The first thing I knew about Wojciech Szczęsny was that, at one point during the tenure of Arsene Wenger at Arsenal, the Pole smoked a cigarette in the showers after a game.
I immediately loved him.
Nearly 3,000 days after snuffing out that cigarette, Szczęsny faced one of the greatest players to ever grace the pitch. Lionel Messi stood 12 yards away, primed to start driving the nail through the coffin of Polish hearts. The world’s most famous No. 10 on the world’s biggest stage at the World Cup in Qatar furrowed his brow, approached the ball, and launched.
Cigarette or no, Woj had other plans. Leaping to his left and simultaneously raising his right arm, he batted away the Messi penalty out of touch in what proved to be a crucial contribution to the goal differential for Poland.
After the game, Woj revealed, in truly classic Woj fashion, that he had bet Messi €100 that the penalty would not stand. Unfortunately for Lionel, Woj said he’s not going to pay the debt.
This is the one thing I want to say: Juve need Woj right now. They need his jokes. They need his penalty-stopping ability. They need his shower cigarettes. They need his awesomeness at being a dad.
Locker room vibez & post-Buffon lovable buffoonery
The road ahead for the Old Lady is murky, to say the least.
Putting aside the question of innocence vs. guilt — I know this is a fraught arena that will stir up the angst in all of you — there may or may not be penalties coming, there may or may not be even worse financial hardship coming than what the club is already experiencing, and there may or may not be other kinds of penalties levied. Some of the players who seemed foundational a few days ago may or may not get cold feet about the direction of the club, asking for a transfer and leveraging the entire debacle for an easy exit under market value. This team already needed a retool; it may or may not need a demolition and ground-up reconstruction.
Even if Juventus are found not guilty of all allegations and don’t face a single penalty, financial or sporting or otherwise, this is still a club whose entire board and president of more than a decade just resigned, still a club with serious roster discombobulations, and still a club teetering on the brink of actually being any good at all on the pitch! The memory of the Maccabi Haifa and Monza losses is as fresh as the fragrant Christmas tree I put up a couple days ago.
The club needs stable players, and in my opinion it needs players who aren’t going to sulk or succumb to whatever malaise (or malaises, if we’re straight with each other) are floating around at the moment.
I admit that I was repeatedly dismayed in the first half of the season when the players, after a poor performance, would go self-flagellate in front of the Juventus supporters, soaking up all the whistles and vitriol. (“You eat the shame for dessert,” remarks one of the central characters in Succession.) I just never felt like that was quite the right attitude to have, but they did it every time: the final whistle would blow after another depressing loss or draw, and they’d go stand over by the home supporters or traveling supporters and get booed. Screw that.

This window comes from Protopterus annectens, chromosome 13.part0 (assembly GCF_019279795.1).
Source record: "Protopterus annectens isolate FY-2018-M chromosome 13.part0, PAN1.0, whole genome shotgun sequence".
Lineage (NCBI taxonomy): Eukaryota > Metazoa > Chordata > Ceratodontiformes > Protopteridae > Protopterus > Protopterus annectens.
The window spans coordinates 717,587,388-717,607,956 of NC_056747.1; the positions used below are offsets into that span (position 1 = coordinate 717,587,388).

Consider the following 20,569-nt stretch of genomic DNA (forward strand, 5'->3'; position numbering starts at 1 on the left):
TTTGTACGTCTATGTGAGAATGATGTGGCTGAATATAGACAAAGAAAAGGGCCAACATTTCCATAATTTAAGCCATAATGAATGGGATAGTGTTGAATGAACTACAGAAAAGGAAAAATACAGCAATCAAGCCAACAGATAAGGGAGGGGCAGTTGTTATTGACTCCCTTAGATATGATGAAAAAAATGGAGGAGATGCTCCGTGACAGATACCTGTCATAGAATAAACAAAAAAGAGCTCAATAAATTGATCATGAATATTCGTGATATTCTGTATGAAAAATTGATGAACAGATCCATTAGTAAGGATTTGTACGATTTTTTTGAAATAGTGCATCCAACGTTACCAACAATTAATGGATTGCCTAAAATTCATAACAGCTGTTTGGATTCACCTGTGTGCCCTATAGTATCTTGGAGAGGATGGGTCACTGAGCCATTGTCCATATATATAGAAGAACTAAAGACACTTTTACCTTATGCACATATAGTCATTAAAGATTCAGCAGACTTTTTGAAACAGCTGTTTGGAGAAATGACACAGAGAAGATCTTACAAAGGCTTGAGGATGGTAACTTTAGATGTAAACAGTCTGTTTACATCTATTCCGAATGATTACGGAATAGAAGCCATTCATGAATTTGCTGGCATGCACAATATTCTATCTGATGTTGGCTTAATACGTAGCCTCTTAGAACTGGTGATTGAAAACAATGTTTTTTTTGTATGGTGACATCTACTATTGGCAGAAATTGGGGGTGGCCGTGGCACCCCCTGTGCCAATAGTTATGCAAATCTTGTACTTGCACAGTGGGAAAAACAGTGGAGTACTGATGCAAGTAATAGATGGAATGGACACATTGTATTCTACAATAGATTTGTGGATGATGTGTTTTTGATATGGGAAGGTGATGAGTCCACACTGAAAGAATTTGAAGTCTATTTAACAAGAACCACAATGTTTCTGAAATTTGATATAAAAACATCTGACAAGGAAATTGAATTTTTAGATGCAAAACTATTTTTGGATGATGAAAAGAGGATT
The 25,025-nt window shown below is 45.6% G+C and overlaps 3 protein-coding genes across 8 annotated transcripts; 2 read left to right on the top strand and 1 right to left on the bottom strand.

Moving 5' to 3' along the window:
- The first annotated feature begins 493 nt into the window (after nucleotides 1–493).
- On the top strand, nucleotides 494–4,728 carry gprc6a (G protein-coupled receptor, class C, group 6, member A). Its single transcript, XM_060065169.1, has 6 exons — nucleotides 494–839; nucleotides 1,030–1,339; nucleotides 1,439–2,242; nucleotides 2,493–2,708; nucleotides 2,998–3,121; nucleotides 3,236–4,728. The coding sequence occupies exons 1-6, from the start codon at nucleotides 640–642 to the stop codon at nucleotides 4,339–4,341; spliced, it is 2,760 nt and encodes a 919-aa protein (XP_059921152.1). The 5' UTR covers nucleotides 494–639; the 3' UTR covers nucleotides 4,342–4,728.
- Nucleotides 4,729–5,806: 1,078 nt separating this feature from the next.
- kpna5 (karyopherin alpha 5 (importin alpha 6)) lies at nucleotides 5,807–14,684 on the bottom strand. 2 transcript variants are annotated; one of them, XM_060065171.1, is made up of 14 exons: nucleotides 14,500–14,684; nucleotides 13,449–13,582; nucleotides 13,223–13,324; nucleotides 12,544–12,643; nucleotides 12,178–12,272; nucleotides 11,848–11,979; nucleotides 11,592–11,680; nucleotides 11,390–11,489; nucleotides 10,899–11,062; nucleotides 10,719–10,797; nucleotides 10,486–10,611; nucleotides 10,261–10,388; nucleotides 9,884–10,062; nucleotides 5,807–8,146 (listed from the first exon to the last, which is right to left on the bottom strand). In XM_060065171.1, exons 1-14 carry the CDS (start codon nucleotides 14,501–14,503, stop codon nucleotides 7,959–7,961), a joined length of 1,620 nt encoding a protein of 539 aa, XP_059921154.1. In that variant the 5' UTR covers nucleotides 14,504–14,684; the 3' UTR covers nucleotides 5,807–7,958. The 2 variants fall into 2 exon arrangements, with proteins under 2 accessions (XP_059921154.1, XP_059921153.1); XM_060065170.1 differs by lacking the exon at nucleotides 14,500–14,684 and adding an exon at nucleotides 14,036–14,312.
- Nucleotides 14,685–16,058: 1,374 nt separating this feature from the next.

Probably there’s no one attitude that every single player should have; a team is composed of various individuals, after all, and that collective composition, not the particular singularities, is what makes team sports so awesome. I know from my sporting days, and from being a human with at least a few decades under my belt, that having a jovial, witty, light-hearted personality in the room can be as helpful as the most manic workaholic.
As far as performance on the pitch goes, how often has the “Mattia Perin is better than Woj” conversation surfaced on some blasphemous comment on some backwater thread buried deep in the annals of BWRAO? Yet every time Woj struggles for a half — and let’s be real: if he makes two mistakes in a matter of a few games, some folks grab their pitchforks immediately — he bounces back with dazzling displays of deft deflections, distribution, and defensive direction.
I will go ahead and say it: there is not a better goalkeeping room on the planet.
In Woj, Juventus have a reliable shot-stopper and an offbeat leader. In Perin, Juventus have — maybe outside of Keylor Navas — one of the best No. 2 options you could throw out there if your top guy gets hurt. In Carlo Pinsoglio, Juventus have the most epic glue man, the most congenial locker room presence, the ultimate tattooed amico on the planet.
With Gianluigi Buffon, the Bianconeri were graced with nearly two decades of pure solidity between the posts, an immaculate and inspiring leader who happened to be one of the best in the history of the game to ply his trade. That’s the dude whose shoes Woj had to fill, and the goofy guy from Poland has done a hell of a job doing so. He won’t be remembered the way Buffon will be, but with the uncertain times ahead, he has a chance to make a deep mark. I think he’s equipped to do so, too.